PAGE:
Название: Resistance in Austria 1938-1945
Автор: Radomír Luža
Издательство: Publisher: University of Minnesota Press
Размер: 21 Мб
Год издания: 1984
Для сайта: eKnigi.org
The Resistance in Austria, 1938-1945 was first published in 1984. The Austrians were the first people outside the German Reich to fall under Hitler's rule, and they remained under the Nazi regime longer than any others. For modern Austria -- one of several states created with the collapse of the Habsburg Empire in 1918 -- the interwar years were marked by economic instability and political polarization; the idea of Anschluss -- unification with Germany -- appealed to many Austrians, even though it was expressly forbidden by the 1919 peace treaty. When Anschluss finally happened, in March 1938, it was imposed on Austria by Germany.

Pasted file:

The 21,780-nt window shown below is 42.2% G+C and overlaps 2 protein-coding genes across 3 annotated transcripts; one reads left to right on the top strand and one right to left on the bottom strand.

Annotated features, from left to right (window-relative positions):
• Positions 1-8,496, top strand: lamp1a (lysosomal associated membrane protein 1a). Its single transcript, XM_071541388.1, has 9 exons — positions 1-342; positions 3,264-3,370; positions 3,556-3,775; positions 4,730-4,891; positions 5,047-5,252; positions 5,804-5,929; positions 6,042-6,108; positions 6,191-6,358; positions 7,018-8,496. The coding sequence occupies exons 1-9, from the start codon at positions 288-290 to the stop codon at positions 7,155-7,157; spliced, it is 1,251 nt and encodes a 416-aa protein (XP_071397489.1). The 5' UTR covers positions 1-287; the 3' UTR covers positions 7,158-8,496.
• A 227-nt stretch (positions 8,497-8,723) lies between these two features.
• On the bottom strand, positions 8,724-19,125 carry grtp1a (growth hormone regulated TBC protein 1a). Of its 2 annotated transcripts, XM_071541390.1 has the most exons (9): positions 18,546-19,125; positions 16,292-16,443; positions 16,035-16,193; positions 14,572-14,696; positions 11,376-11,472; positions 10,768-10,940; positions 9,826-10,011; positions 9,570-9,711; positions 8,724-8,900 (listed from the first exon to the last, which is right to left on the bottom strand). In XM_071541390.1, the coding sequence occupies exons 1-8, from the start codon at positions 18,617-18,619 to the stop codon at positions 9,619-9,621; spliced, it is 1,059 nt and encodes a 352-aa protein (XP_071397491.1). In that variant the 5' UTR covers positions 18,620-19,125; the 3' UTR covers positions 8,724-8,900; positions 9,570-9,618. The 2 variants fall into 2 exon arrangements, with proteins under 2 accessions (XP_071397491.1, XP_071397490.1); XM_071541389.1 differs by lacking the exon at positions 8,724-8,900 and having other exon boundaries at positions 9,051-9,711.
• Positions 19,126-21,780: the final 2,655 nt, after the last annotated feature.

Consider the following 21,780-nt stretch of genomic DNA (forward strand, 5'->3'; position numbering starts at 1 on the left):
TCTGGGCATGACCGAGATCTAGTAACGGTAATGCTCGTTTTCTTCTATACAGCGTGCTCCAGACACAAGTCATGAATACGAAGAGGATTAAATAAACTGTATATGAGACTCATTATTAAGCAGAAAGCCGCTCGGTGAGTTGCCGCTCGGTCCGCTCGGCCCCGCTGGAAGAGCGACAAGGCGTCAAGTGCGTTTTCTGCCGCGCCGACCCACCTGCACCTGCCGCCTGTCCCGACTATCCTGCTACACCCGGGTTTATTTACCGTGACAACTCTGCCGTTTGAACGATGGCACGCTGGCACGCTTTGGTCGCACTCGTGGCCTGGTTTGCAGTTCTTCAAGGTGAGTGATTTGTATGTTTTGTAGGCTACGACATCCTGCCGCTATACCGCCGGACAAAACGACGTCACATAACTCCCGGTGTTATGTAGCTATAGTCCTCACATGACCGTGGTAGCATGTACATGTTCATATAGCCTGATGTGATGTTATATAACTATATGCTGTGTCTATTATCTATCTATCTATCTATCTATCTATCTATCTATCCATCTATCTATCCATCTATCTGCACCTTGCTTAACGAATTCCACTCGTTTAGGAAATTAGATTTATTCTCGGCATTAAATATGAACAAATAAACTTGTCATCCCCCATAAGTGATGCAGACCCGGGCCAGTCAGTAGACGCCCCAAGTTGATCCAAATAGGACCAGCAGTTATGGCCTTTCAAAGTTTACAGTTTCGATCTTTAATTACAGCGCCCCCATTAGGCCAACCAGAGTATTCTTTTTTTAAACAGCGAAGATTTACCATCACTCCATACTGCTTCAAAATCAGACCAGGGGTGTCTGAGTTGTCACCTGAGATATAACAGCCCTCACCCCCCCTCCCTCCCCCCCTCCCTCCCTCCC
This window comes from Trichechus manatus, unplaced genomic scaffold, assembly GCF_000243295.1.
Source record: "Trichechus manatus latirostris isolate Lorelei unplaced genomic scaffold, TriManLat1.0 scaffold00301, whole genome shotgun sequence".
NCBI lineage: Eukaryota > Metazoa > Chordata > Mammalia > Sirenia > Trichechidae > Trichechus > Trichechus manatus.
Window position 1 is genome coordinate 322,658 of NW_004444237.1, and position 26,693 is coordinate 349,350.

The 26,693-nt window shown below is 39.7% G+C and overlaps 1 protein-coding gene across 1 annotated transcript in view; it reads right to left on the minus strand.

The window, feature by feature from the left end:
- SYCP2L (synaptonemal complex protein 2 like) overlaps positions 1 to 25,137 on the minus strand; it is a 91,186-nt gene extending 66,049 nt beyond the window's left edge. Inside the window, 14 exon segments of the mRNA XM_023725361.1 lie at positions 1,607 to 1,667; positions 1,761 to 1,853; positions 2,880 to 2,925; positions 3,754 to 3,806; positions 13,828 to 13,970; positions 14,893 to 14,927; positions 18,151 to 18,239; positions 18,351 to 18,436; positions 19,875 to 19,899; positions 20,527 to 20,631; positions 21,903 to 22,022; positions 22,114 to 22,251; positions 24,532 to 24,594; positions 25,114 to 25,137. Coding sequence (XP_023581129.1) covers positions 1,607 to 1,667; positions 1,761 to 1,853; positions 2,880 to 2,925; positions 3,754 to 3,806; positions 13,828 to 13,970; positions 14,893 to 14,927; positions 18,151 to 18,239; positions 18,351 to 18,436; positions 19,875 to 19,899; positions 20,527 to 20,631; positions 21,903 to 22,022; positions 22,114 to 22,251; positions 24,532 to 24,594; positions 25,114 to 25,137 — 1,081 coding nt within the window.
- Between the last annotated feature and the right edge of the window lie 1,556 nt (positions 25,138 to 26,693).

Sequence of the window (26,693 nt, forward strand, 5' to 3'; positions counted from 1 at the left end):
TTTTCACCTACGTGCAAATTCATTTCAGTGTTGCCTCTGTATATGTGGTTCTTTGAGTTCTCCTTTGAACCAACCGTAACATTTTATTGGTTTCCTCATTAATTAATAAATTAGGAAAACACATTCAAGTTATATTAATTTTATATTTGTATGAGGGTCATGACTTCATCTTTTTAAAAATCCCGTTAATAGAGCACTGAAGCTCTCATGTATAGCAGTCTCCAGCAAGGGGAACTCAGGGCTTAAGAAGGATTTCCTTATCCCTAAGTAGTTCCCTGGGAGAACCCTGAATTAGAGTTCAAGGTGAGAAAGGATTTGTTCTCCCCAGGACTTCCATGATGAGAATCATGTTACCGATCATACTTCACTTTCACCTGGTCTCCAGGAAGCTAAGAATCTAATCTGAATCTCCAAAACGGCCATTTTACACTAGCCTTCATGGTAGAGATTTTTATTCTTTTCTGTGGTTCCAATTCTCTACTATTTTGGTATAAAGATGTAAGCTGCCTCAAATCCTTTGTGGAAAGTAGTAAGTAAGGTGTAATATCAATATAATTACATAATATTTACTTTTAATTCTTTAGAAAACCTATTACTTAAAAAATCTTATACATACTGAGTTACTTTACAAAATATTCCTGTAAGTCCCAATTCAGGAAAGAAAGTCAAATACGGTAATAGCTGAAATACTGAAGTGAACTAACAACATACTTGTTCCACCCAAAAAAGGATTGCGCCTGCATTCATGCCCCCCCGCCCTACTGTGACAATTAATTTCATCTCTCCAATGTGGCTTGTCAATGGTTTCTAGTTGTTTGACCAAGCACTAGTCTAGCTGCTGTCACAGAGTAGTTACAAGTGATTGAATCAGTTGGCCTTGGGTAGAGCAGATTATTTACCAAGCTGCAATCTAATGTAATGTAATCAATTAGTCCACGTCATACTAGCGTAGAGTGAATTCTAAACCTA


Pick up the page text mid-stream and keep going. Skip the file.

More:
The change of power went smoothly, and German troops were greeted by cheering crowds. Nazi rule was accepted by those who felt that Austrians were part of the German nation, or that the country's serious economic and social problems could best be solved within a dynamic and prosperous Greater Germany. Only a minority of Austrians clung to pre-Anschluss concepts of national identity, and from their ranks came the even tinier minority that formed the Austrian Resistance. Radomir Luza's Resistance in Austria is the first scholarly treatment of the subject to appear in English. Based largely on primary sources, including interviews with surviving resisters, Luza's book is an objective yet compelling account of the movement's origins and development. The Austrian Resistance was made up of people of conscience who spanned the political spectrum. Luza describes the early Resistance as an array of clandestine movements with a constantly changing cast, as Gestapo arrests eroded the front ranks of activists. In the years between Anschluss and the war's end, nine fairly distinct groups participated in the Resistance, sometimes in concert, sometimes alone, but always with a remarkable sense of solidarity, and at least one motivating factor -- Austrian patriotism -- that overrode ideological differences.